The fourth key advantage of fire retardant plastic sheeting is its resistance to chemicals. It is designed to resist the effects of many chemicals, including those found in cleaning products, which can help to reduce the risk of chemical exposure in the event of a fire. This is especially important in areas such as industrial facilities, where chemical spills can be an issue.
The fifth key advantage of fire retardant plastic sheeting is its ease of installation. It is designed to be easy to install and does not require a lot of specialized tools or equipment. This makes it an ideal choice for many applications, as it can be quickly and easily installed with minimal effort.
Applications for Fire Retardant Plastic Sheeting
There are many various applications and uses for flame retardant plastic sheeting. One of the major uses for this film is construction sites. According to the NFPA, "Local fire departments responded to an estimated average of 4,300 fires in structures under construction per year in 2016 through 2020. These fires caused an average of five civilian deaths, 62 civilian injuries, and $376 million in direct property damage annually."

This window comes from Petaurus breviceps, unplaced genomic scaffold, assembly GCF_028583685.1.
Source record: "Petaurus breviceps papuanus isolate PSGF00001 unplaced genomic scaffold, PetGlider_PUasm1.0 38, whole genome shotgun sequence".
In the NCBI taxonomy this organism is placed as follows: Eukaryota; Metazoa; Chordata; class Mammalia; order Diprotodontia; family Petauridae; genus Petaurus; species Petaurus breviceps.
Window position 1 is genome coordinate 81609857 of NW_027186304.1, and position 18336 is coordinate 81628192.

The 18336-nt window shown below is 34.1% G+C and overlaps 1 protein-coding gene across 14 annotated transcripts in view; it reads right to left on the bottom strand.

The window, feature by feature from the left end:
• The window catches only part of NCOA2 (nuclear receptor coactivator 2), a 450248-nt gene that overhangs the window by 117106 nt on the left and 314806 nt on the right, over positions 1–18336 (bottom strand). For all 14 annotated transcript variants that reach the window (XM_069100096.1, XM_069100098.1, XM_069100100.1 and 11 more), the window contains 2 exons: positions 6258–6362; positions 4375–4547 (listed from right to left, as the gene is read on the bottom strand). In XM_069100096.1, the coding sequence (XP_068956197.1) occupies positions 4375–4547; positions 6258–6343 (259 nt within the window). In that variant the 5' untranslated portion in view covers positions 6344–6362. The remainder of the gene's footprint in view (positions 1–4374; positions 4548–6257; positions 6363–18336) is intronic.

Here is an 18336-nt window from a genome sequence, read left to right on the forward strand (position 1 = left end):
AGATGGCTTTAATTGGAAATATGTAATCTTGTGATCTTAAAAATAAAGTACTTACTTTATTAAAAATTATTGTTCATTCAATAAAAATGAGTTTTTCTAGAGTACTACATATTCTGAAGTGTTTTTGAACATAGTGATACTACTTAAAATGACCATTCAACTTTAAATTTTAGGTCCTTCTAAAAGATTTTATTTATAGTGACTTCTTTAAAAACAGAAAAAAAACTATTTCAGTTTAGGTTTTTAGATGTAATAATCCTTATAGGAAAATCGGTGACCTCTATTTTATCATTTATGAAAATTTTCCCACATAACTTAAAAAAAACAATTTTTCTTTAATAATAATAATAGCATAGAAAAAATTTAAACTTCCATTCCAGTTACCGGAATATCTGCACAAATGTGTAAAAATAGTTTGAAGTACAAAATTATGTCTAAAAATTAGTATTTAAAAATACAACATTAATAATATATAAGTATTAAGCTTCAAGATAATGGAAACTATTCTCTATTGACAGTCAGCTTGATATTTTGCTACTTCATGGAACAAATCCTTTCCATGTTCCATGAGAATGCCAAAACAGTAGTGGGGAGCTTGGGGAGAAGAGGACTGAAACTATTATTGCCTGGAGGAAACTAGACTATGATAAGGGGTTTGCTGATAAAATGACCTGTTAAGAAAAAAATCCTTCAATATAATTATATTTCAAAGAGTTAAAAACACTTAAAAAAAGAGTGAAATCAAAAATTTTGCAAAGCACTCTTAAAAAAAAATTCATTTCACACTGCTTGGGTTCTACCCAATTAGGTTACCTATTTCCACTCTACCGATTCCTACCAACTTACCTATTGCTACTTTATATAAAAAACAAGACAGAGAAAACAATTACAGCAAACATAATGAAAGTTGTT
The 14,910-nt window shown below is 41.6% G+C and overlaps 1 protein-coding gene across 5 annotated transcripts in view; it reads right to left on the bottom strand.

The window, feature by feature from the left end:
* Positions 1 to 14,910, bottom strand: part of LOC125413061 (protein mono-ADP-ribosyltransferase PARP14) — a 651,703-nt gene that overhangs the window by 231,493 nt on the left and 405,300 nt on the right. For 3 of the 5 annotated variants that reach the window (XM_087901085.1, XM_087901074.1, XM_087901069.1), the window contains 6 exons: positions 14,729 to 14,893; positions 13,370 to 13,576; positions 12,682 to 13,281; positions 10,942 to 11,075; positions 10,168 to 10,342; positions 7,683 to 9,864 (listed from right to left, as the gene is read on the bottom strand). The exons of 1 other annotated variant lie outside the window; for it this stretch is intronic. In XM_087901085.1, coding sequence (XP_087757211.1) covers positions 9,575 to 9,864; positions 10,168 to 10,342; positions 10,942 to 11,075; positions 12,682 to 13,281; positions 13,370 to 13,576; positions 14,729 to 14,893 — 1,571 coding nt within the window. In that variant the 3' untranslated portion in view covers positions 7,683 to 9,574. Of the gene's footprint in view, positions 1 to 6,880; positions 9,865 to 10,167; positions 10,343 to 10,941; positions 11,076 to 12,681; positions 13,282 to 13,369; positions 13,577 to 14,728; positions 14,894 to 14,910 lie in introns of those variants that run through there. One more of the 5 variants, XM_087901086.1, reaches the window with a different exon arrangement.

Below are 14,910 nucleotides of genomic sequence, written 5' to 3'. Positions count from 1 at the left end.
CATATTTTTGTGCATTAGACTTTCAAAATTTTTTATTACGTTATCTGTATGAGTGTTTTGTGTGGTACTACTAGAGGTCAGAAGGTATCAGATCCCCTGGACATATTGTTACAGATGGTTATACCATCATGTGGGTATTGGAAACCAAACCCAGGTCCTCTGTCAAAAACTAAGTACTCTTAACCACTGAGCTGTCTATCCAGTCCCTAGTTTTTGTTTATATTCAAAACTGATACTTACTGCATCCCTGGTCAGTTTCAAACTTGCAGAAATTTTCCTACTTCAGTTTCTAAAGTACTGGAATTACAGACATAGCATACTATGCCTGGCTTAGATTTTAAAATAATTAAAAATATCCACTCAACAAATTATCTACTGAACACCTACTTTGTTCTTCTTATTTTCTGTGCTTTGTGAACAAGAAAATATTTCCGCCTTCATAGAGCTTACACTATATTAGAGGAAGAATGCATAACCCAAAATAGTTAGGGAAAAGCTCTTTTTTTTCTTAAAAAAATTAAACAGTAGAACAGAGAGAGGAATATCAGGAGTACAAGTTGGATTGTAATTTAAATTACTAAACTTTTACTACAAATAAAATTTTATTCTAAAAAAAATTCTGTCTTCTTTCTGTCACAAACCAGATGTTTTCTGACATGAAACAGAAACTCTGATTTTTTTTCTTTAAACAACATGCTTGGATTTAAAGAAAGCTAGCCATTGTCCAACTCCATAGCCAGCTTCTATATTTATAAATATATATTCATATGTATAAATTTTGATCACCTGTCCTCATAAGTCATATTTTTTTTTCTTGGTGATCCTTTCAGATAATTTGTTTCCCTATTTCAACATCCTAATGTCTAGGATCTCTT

Applications for flame retardant plastic sheeting include:
- Roofing membrane
- Haunted House Attractions
- Wall liners
- Shipping Containers
- Attic insulation
- Bags and tubing
- Basement walls
- Drywall partitions
- Architectural vapor retarder in walls, ceilings and in roofing systems
- Outdoor shelters
- Industrial enclosures
- Automotive components
- Cargo Covers
- Structural components
- Golf courses
- Building construction
- Ventilation systems
- Fire curtains
- Fire doors
- HVAC systems
- Fire-resistant ducts
- Aircraft interiors
- Military applications
- Marine applications
- Fire-resistant signage
- Room dividers
- Ceiling tiles
- Fire-resistant flooring
- Refrigeration liners
- Electrical insulation
- Fire-resistant gaskets
- Fire-resistant tanks
- Wall systems
- Fire-resistant cabinets
- Acoustic insulation
- Tunnel liners
- Data centers
- Telecommunications systems
- Industrial ovens
- Flammable liquid containers
Fire Rating Classification Explained:
Fire rating classifications are a way to measure the ability of a building material or assembly to contain and resist the spread of fire. It also indicates the smoke produced by the material. This is determined by a flame spread index.